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    Mathematical and numerical analysis of the discrete fragmentation coagulation equation with growth, decay and sedimentation.
    (2018) Ogunniyi, Jeremiah Ayodele.; Sivakumar, Venkataraman.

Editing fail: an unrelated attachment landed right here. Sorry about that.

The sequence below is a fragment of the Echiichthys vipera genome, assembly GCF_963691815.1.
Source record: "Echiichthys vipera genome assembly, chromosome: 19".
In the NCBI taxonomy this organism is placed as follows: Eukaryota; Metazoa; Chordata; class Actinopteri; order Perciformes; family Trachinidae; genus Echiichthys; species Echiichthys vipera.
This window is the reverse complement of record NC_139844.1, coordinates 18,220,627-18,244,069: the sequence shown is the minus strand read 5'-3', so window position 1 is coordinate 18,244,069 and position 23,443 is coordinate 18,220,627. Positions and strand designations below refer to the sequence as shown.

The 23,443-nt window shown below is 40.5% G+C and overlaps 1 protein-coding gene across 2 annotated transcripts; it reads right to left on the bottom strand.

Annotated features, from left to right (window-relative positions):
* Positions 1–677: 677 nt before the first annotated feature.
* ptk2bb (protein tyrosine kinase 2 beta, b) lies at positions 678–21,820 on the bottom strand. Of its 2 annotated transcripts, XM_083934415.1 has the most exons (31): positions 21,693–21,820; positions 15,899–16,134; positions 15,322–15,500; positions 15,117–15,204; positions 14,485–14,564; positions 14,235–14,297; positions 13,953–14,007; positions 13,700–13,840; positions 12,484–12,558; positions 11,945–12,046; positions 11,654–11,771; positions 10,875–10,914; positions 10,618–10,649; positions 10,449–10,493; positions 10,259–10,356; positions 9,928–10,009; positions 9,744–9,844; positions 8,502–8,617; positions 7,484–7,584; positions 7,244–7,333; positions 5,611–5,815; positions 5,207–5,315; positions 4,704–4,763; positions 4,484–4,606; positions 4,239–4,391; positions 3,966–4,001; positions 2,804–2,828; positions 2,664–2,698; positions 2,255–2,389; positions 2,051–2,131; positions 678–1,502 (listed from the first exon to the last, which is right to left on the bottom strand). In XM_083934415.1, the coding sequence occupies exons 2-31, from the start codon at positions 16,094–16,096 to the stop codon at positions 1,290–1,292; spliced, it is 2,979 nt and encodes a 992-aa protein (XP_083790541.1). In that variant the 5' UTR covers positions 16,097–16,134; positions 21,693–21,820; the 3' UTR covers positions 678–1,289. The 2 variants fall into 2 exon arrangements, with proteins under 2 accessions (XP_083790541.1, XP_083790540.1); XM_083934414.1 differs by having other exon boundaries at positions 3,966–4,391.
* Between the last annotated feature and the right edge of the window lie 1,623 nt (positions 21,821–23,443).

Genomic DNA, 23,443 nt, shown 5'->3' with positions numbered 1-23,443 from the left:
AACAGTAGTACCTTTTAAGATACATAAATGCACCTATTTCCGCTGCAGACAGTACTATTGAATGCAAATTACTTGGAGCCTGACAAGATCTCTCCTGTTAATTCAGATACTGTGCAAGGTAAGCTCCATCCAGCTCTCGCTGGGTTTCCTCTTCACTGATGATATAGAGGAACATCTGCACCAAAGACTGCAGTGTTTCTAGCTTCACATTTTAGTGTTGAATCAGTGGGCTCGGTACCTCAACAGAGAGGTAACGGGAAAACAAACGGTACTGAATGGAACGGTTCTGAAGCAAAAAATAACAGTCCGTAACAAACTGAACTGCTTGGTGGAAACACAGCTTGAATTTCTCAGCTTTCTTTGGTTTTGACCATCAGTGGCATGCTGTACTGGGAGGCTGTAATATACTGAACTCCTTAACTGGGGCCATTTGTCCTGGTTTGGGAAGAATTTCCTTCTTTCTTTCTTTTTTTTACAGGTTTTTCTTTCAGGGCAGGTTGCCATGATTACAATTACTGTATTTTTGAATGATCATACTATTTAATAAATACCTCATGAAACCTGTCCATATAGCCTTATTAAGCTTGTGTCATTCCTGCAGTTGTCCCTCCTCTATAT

The importance and need for solar energy man and living organisms cannot be overemphasised. It is therefore necessary to estimate the amount of solar radiation incident on South African surfaces and how it can be harnessed for solar energy application. The amount of solar radiation received by a surface depends on solar elevation, weather patterns, geographical location, cloud cover, aerosols, time of the day as well as surface reflectivity. Some of these factors influencing the amount of solar radiation are studied in this thesis. We made use of measurements from the South African Universities Radiometric Network (SAURAN), Ozone Monitoring Instrument (OMI), Clouds and the Earth’s Radiant Energy System (CERES) and the Modern Era Retrospective Analysis for Research and Application (MERRA) over different South African surfaces by extension, Africa. Measurements from the SAURAN network were used to study the seasonal variation in global horizontal irradiance (GHI), direct normal irradiance (DNI) and diffuse horizontal irradiance (DHI) over South African cities and Namibian city from 2013 to 2017. The selected South African cites are Alexander Bay, Durban, Bloemfontein, Pretoria and Port Elizabeth while Windhoek was selected in Namibia. Over a longer period, we examined the trend in shortwave flux and total cloud fraction over the same surfaces using MERRA data. The results reveal summer maximum and winter minimum for GHI, DNI and DHI. We observed that measurements of GHI, DNI and DHI from Durban and Port Elizabeth were much higher than other locations. For shortwave flux over the surfaces, the result showed that the North-western region received the highest amount of solar radiation while the South-eastern region received the least. This decrease down east was linked with low cloud fraction in the Northwest while the cloud fraction in the Southeast was very high. However, the amount of solar energy received in the South-eastern part of South Africa is still higher than the amount received in the United States and several European countries who are maximizing solar energy potential. The result revealed that South Africa received good amount of solar radiation throughout the year and this must be harnessed more. We obtained a statistically significant trend in shortwave flux of 2.65 Wm-2 per decade over Alexander Bay between 2009 and 2017 while a significant trend of 2.34 Wm-2 per decade was obtained in Port Elizabeth between 2000 and 2009. We then investigated the seasonal variation in temperature, ultraviolet aerosol index (UVAI) and total column ozone over different geographic zones of South Africa using datasets from OMI from 2004 to 2016. Cape Town was selected for the southern region, Springbok in the west, Durban for east while Irene and Johannesburg were selected for the Northern region. The results indicated the influence of warm Agulhas current on Durban temperature and cold Benguela current on Cape Town temperature. The result of seasonal variation in UVAI showed a spring time maximum attributed to biomass burning. High UVAI in Durban was linked to significant emissions from local sugar cane burning while that of Cape Town was attributed to marine aerosols. Ozone seasonality shows the well-established spring timemaximum and autumn minimum for southern mid-latitudes. We then used second order Fourier decomposition to determine the increasing and decreasing trend in UVAI and total ozone. This study was then extended over Africa as we estimated the interannual and seasonal variation in shortwave flux, ozone and aerosol index over Africa. The results reveal that Eastern, Central and Southern Africa received more solar radiation compared to Northern and Western Africa. However, all regions received good amount of radiation which makes Africa a potential place for solar energy exploration. In the eastern part of Africa, high ozone was observed in Malindi which was attributed to its unique location while a systematic increase in total ozone was observed in Ethiopia. For western regions of Gambia and Senegal, ozone trends were similar and its precursors were suggested to be from natural sources with little anthropogenic contributions. High ozone in Mozambique was attributed to the atmosphere being rich in carbon dioxide, carbon monoxide, methane, organic and inorganic particles as well as biomass burning. Total ozone in Algeria was low compared to other North African regions. This was attributed to the injection of cold and dry air from higher latitudes to southern Spain and Algeria which creates vortex on the Algerian coast and the formation of cyclone. However, in Morocco, ozone was very high and it was linked to the presence of high-level volatile organic compounds from forests made up of Eucalyptus and Pine trees. The result of the Aerosol Index (AI) showed very high absorption properties in Namibia being one of the three places on earth with persistent low-level cloud and the only location with steady supply of tiny aerosol particles from inland fires. High aerosols index observed in Algeria linked to high desert fires resulting in pollutions while high aerosol index in Congo was attributed to high mineral dust concentration from the Sahara and high nitric acid concentrations from biomass burning in the Congo basin. We also assessed the effect of aerosols and clouds on surface energy budget over eight South African regions using MERRA and CERES datasets. Both datasets showed similar pattern in climatology and interannual variability of both shortwave and longwave radiation. We determined aerosol forcing on both shortwave and longwave flux and showed that it had more effects on shortwave compared to longwave which results in dimming. We obtained the Bowen ratio and it showed a strong negative correlation with aerosol effect anomaly in winter and spring which indicates that as aerosol effect increases, less radiation reaches the earth.